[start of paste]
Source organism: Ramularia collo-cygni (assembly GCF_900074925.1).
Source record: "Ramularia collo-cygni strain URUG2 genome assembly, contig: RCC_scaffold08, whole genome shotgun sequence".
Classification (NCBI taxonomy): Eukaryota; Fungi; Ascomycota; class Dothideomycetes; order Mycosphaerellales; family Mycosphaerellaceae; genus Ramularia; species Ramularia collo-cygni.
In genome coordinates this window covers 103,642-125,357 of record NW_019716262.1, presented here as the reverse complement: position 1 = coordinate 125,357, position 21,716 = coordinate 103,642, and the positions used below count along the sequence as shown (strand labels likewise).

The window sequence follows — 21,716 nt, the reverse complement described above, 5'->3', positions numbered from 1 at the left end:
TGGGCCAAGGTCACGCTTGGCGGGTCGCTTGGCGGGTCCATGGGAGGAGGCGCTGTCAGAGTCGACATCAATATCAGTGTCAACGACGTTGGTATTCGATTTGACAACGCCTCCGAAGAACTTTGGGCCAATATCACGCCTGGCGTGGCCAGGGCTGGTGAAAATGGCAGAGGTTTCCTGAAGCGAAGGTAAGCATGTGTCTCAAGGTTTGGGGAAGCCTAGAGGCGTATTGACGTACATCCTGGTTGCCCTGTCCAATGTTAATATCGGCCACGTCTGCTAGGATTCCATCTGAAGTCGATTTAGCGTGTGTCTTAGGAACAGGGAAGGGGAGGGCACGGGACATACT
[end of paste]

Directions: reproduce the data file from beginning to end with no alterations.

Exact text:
Source organism: Ramularia collo-cygni (assembly GCF_900074925.1).
Source record: "Ramularia collo-cygni strain URUG2 genome assembly, contig: RCC_scaffold08, whole genome shotgun sequence".
Classification (NCBI taxonomy): Eukaryota; Fungi; Ascomycota; class Dothideomycetes; order Mycosphaerellales; family Mycosphaerellaceae; genus Ramularia; species Ramularia collo-cygni.
In genome coordinates this window covers 103,642-125,357 of record NW_019716262.1, presented here as the reverse complement: position 1 = coordinate 125,357, position 21,716 = coordinate 103,642, and the positions used below count along the sequence as shown (strand labels likewise).

The window sequence follows — 21,716 nt, the reverse complement described above, 5'->3', positions numbered from 1 at the left end:
TGGGCCAAGGTCACGCTTGGCGGGTCGCTTGGCGGGTCCATGGGAGGAGGCGCTGTCAGAGTCGACATCAATATCAGTGTCAACGACGTTGGTATTCGATTTGACAACGCCTCCGAAGAACTTTGGGCCAATATCACGCCTGGCGTGGCCAGGGCTGGTGAAAATGGCAGAGGTTTCCTGAAGCGAAGGTAAGCATGTGTCTCAAGGTTTGGGGAAGCCTAGAGGCGTATTGACGTACATCCTGGTTGCCCTGTCCAATGTTAATATCGGCCACGTCTGCTAGGATTCCATCTGAAGTCGATTTAGCGTGTGTCTTAGGAACAGGGAAGGGGAGGGCACGGGACATACT